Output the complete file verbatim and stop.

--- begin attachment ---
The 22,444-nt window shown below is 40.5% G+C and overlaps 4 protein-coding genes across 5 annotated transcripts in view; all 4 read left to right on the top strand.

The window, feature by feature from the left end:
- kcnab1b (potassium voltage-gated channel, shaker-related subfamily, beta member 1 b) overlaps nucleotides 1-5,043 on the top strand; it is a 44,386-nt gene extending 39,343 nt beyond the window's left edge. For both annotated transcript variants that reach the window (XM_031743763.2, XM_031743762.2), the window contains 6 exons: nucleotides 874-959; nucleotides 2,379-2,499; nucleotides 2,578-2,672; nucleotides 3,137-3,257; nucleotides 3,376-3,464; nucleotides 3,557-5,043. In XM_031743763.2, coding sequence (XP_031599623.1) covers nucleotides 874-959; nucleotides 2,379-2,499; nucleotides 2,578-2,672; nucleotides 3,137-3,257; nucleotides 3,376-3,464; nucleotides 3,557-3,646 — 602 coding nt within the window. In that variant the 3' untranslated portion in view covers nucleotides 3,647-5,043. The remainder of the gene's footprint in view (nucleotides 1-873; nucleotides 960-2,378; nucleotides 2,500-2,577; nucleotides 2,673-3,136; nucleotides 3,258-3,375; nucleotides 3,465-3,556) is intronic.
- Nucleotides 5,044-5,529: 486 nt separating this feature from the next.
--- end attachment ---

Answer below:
The 22,444-nt window shown below is 40.5% G+C and overlaps 4 protein-coding genes across 5 annotated transcripts in view; all 4 read left to right on the top strand.

The window, feature by feature from the left end:
- kcnab1b (potassium voltage-gated channel, shaker-related subfamily, beta member 1 b) overlaps nucleotides 1-5,043 on the top strand; it is a 44,386-nt gene extending 39,343 nt beyond the window's left edge. For both annotated transcript variants that reach the window (XM_031743763.2, XM_031743762.2), the window contains 6 exons: nucleotides 874-959; nucleotides 2,379-2,499; nucleotides 2,578-2,672; nucleotides 3,137-3,257; nucleotides 3,376-3,464; nucleotides 3,557-5,043. In XM_031743763.2, coding sequence (XP_031599623.1) covers nucleotides 874-959; nucleotides 2,379-2,499; nucleotides 2,578-2,672; nucleotides 3,137-3,257; nucleotides 3,376-3,464; nucleotides 3,557-3,646 — 602 coding nt within the window. In that variant the 3' untranslated portion in view covers nucleotides 3,647-5,043. The remainder of the gene's footprint in view (nucleotides 1-873; nucleotides 960-2,378; nucleotides 2,500-2,577; nucleotides 2,673-3,136; nucleotides 3,258-3,375; nucleotides 3,465-3,556) is intronic.
- Nucleotides 5,044-5,529: 486 nt separating this feature from the next.